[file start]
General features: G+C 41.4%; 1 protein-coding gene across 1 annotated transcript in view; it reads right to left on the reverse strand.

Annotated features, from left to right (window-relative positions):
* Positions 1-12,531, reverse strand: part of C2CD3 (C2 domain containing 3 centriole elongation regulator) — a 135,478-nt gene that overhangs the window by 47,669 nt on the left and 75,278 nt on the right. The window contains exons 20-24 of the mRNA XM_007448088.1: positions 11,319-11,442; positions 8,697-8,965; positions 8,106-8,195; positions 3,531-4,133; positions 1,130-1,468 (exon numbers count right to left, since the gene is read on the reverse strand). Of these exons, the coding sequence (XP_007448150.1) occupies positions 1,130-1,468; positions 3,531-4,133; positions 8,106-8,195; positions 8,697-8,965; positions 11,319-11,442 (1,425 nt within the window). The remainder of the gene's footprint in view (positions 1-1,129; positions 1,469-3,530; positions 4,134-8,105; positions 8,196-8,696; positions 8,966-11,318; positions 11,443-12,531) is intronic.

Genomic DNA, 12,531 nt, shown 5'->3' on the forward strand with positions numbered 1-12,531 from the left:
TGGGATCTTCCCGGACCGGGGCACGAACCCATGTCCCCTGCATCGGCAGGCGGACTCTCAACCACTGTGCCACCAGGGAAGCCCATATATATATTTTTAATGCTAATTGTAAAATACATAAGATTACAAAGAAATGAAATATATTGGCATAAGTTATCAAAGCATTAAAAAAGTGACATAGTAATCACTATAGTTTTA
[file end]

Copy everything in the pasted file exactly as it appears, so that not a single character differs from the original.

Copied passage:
General features: G+C 41.4%; 1 protein-coding gene across 1 annotated transcript in view; it reads right to left on the reverse strand.

Annotated features, from left to right (window-relative positions):
* Positions 1-12,531, reverse strand: part of C2CD3 (C2 domain containing 3 centriole elongation regulator) — a 135,478-nt gene that overhangs the window by 47,669 nt on the left and 75,278 nt on the right. The window contains exons 20-24 of the mRNA XM_007448088.1: positions 11,319-11,442; positions 8,697-8,965; positions 8,106-8,195; positions 3,531-4,133; positions 1,130-1,468 (exon numbers count right to left, since the gene is read on the reverse strand). Of these exons, the coding sequence (XP_007448150.1) occupies positions 1,130-1,468; positions 3,531-4,133; positions 8,106-8,195; positions 8,697-8,965; positions 11,319-11,442 (1,425 nt within the window). The remainder of the gene's footprint in view (positions 1-1,129; positions 1,469-3,530; positions 4,134-8,105; positions 8,196-8,696; positions 8,966-11,318; positions 11,443-12,531) is intronic.

Genomic DNA, 12,531 nt, shown 5'->3' on the forward strand with positions numbered 1-12,531 from the left:
TGGGATCTTCCCGGACCGGGGCACGAACCCATGTCCCCTGCATCGGCAGGCGGACTCTCAACCACTGTGCCACCAGGGAAGCCCATATATATATTTTTAATGCTAATTGTAAAATACATAAGATTACAAAGAAATGAAATATATTGGCATAAGTTATCAAAGCATTAAAAAAGTGACATAGTAATCACTATAGTTTTA